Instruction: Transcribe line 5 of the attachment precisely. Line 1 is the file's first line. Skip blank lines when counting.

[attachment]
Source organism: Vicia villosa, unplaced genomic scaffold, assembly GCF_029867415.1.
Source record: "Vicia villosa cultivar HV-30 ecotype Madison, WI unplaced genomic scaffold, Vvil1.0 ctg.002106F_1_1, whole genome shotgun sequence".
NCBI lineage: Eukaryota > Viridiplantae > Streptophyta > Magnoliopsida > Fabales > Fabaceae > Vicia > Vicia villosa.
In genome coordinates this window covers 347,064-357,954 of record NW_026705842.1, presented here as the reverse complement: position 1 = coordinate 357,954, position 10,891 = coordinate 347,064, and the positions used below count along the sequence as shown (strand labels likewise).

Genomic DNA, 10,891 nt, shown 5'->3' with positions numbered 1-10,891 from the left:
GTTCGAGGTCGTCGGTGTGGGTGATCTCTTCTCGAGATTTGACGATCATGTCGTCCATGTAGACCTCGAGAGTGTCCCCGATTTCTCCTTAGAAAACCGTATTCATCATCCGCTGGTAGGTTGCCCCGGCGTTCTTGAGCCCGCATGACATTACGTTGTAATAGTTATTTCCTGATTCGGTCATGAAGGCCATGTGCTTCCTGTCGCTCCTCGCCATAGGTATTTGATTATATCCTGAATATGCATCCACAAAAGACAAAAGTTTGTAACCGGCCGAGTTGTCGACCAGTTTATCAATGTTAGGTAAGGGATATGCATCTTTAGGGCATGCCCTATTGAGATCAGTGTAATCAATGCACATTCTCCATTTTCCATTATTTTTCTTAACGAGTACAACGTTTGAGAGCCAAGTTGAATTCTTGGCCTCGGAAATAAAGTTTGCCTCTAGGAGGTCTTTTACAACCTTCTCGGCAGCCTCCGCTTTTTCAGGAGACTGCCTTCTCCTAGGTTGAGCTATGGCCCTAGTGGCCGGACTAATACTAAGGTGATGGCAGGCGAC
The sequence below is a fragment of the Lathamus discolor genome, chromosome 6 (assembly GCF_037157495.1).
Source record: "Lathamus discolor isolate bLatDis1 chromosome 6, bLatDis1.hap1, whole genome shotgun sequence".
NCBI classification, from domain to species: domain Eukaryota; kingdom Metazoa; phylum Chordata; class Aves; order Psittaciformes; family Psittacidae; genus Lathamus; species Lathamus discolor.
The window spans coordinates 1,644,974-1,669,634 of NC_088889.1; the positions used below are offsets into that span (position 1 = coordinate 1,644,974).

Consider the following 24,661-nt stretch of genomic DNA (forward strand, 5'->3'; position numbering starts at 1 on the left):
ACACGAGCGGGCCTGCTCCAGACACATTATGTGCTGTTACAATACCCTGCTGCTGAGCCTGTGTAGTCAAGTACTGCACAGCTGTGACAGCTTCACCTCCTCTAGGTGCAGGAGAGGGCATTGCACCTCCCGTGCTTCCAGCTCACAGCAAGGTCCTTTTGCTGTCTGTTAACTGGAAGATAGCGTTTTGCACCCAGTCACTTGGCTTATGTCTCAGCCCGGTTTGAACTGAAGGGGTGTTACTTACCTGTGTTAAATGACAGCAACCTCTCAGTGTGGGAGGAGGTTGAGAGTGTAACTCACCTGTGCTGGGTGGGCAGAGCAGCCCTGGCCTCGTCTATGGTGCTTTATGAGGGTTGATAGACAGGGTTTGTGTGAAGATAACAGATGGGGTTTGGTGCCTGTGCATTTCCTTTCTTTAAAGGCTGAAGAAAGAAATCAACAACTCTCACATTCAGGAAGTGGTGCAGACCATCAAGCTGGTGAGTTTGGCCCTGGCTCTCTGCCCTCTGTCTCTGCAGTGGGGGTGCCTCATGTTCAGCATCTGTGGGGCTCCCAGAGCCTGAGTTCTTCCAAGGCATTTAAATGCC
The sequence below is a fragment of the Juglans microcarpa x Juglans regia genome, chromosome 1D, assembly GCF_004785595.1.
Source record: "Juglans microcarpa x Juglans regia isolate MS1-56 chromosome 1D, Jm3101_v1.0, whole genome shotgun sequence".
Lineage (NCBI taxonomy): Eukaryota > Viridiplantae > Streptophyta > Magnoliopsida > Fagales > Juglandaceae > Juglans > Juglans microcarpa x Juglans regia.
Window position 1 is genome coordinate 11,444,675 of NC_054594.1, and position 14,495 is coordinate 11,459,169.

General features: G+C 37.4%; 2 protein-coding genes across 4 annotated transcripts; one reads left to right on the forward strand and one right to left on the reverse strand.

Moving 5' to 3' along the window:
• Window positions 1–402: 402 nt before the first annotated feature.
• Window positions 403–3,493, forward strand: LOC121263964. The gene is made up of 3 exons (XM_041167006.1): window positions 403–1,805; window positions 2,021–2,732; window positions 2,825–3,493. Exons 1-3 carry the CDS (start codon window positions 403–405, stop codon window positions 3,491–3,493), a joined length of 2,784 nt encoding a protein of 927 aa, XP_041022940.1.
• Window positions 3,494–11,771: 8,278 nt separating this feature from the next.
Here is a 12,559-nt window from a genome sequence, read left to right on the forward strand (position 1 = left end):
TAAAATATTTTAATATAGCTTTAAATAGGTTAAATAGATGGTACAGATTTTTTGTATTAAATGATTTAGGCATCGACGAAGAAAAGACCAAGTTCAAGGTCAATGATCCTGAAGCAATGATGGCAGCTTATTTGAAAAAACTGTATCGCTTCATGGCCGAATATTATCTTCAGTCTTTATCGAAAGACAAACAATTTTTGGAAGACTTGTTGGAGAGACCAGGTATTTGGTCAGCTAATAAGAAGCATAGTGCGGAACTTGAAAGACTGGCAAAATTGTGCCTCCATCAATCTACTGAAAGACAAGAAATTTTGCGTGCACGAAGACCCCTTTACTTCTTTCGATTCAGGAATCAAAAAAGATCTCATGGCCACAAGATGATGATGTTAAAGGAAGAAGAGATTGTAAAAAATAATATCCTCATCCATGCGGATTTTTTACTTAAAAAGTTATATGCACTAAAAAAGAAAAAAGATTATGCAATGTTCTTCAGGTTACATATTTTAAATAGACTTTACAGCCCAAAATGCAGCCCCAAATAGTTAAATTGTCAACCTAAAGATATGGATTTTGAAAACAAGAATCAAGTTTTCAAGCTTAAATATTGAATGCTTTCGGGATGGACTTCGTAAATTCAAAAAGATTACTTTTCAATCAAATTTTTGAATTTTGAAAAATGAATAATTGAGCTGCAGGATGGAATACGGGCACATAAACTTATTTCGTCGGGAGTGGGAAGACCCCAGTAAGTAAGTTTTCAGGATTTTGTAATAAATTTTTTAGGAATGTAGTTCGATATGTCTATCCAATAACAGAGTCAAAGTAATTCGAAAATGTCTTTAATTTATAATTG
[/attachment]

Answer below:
Genomic DNA, 10,891 nt, shown 5'->3' with positions numbered 1-10,891 from the left: